You question is strange, as I see it is categorized within the Gorillas section. Normally the question would infer parentage and/or shared alleles with siblings or cousins, however, you have categorized this in Gorillas and Orangutans, so I can only guess that you wish to ask an evolutionary questio…n. If this is the case then we do show similarities with the simian species (monkeys and the likes). However, many essential proteins take more similar heritage from other species such as pigs, mice and even fish! (MORE)
Cats and humans share similar X and Y chromosomes, in fact the two species shared a common ancestor about 90 million years ago and share 90% of (homologous) genes with humans
It depends on the ape category. Gorillas are the heaviest and weigh upto 500 pounds or even more. There are other varieties that weigh less than 25 pounds.
It is easier to say which componants are different as the two types of molecule are very similar. RNA uses ribose in the sugar-phosphate backbone rather than deoxyribose, as in DNA. And in RNA uracil (U) is used in place of (T) as a base. These are the two major differences. If you want a list of si…milarities then: -both use a sugar phosphate backbone onto which bases are assembled -Both use four bases to encode information (A,T,C,G - DNA) and(A,U,C,G- RNA) -both use hydrogen bonding between bases to join sense and antisense strands (both sides of the ladder) -all nucleotides (bases) used to make to both DNA and RNA have 3 phosphate groups attached to them before they are added to the growing chain. struggling to think of many more as effectively RNA is a copy of DNA with a few minor differences! (MORE)
If we assume that the maximum possible match is in place it could be 25%. That assumes that brother and sister share 100% (very unlikely unless they are identical twins). Which means each of their kids inherit 50% of the same genes (very unlikely). And one of their kids would get 25% of the original…. It is also entirely possible that there is almost no matching DNA. Unrelated people in families originating half a world apart actually share a great deal of DNA. The unshared DNA that helps us to identify close family relationships is actually a very small portion of the total DNA of a person. (MORE)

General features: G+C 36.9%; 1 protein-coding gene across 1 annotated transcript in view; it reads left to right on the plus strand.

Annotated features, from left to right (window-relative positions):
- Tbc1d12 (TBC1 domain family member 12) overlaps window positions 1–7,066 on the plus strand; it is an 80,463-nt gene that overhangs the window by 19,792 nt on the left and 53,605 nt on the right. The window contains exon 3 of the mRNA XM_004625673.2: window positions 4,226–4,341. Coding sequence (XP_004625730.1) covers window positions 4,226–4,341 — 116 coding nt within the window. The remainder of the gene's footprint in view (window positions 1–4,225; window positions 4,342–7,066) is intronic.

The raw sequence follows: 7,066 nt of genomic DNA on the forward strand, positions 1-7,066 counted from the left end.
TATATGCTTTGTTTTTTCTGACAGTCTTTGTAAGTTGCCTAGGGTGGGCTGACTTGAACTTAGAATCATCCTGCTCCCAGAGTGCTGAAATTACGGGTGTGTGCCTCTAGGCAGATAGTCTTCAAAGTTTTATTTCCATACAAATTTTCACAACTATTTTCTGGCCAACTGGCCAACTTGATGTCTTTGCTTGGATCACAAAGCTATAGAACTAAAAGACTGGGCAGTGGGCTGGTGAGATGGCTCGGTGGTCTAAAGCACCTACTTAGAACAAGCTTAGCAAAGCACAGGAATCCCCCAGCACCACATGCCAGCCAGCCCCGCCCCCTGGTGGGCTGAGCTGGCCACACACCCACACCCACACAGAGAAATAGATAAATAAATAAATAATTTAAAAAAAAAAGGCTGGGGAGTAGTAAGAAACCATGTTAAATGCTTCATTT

If you go back far enough, yes. At least, most anthropologists and biologists believe so based on physical evidence available to us.
It is commonly though to be 98%. However, recent studies have differing views. The BBC has published 95%, and Riken (a Japanese Lab) has published 85%. Please see the related links for the articles.
we are all bannas and slugs and apes so they had a three way atsome point
how much a share? well when you share something you would play with something among 2 3 4 5 people etc or use it among 2 3 4 5 peole at a time
apes eat lots of bananas and other fruits and also they eat lots of grass because when there traveling they don't have time to stop and search for fruits and all that stuff
Answers range from 95%-99% 95%, but is about right. Chimpanzees are the animals most closely related to us in the evolutionary tree, that does not mean that chimpanzees are 95% similar to us, though.
I'm sure it differs with each species but I know human DNA and chimpanzee DNA only differ by 2% if not less
I've just come back from Borneo. The rangers at the Sepilock sanctuary have said the DNA is 96.4% the same.
No because otherwise your dick would look like a Lettuce, oh wait it all ready does
Humans are more closely related to apes. In 2012 scientists completed the genome of the bonobo, an African ape. When added to the genomes that have already been completed for orangutans, gorillas and chimpanzees we now have a complete DNA catalogue of the great apes. The studies show that humans are… most closely related to bonobos and chimpanzees. The three are more closely related to each other than any is to gorillas. (MORE)
Perhaps as little as 1/16, but under some nephew/uncle relationships as much as 1/8 relatedness.
Biologists classify humans along with other species such as great apes. apes belong to a group known as the primates. The commaon DNA they share is Mitochondrial DNA (mtDNA) and nuclear DNA (nDNA).
Besides a few obvious external differences (such as the fact that humans walk on two feet, and have shorter, thinner body hair), humans use fire and metal, and we write and create art. An ape, however, will make art if it is shown how, and they take pleasure in it. Currently, experiments are being c…arried out to see if apes can be trained to read. (MORE)